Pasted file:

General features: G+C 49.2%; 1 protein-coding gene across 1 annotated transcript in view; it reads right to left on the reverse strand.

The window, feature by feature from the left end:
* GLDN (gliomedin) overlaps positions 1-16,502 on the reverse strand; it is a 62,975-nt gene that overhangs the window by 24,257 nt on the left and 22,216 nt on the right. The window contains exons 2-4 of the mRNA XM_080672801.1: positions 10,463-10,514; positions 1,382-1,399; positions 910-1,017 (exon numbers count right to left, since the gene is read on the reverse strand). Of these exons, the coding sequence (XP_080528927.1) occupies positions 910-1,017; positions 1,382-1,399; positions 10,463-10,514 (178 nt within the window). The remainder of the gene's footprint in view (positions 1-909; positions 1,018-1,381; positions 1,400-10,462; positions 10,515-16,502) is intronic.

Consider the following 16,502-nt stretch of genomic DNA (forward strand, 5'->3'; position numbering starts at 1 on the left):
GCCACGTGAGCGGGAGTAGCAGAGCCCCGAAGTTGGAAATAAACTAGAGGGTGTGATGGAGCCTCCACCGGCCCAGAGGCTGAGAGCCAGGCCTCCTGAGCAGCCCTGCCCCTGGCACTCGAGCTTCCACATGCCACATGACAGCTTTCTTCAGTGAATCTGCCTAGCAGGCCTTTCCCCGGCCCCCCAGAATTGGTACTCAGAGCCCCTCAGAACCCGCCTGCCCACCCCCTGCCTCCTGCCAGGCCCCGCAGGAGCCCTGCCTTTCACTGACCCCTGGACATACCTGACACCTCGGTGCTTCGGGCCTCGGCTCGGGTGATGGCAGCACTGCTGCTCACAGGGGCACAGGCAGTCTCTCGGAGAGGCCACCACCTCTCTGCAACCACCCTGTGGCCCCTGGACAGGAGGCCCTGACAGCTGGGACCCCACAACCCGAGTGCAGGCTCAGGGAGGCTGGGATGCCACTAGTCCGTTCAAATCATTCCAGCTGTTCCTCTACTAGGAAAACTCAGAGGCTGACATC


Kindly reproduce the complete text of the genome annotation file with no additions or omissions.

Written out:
General features: G+C 49.2%; 1 protein-coding gene across 1 annotated transcript in view; it reads right to left on the reverse strand.

The window, feature by feature from the left end:
* GLDN (gliomedin) overlaps positions 1-16,502 on the reverse strand; it is a 62,975-nt gene that overhangs the window by 24,257 nt on the left and 22,216 nt on the right. The window contains exons 2-4 of the mRNA XM_080672801.1: positions 10,463-10,514; positions 1,382-1,399; positions 910-1,017 (exon numbers count right to left, since the gene is read on the reverse strand). Of these exons, the coding sequence (XP_080528927.1) occupies positions 910-1,017; positions 1,382-1,399; positions 10,463-10,514 (178 nt within the window). The remainder of the gene's footprint in view (positions 1-909; positions 1,018-1,381; positions 1,400-10,462; positions 10,515-16,502) is intronic.

Consider the following 16,502-nt stretch of genomic DNA (forward strand, 5'->3'; position numbering starts at 1 on the left):
GCCACGTGAGCGGGAGTAGCAGAGCCCCGAAGTTGGAAATAAACTAGAGGGTGTGATGGAGCCTCCACCGGCCCAGAGGCTGAGAGCCAGGCCTCCTGAGCAGCCCTGCCCCTGGCACTCGAGCTTCCACATGCCACATGACAGCTTTCTTCAGTGAATCTGCCTAGCAGGCCTTTCCCCGGCCCCCCAGAATTGGTACTCAGAGCCCCTCAGAACCCGCCTGCCCACCCCCTGCCTCCTGCCAGGCCCCGCAGGAGCCCTGCCTTTCACTGACCCCTGGACATACCTGACACCTCGGTGCTTCGGGCCTCGGCTCGGGTGATGGCAGCACTGCTGCTCACAGGGGCACAGGCAGTCTCTCGGAGAGGCCACCACCTCTCTGCAACCACCCTGTGGCCCCTGGACAGGAGGCCCTGACAGCTGGGACCCCACAACCCGAGTGCAGGCTCAGGGAGGCTGGGATGCCACTAGTCCGTTCAAATCATTCCAGCTGTTCCTCTACTAGGAAAACTCAGAGGCTGACATC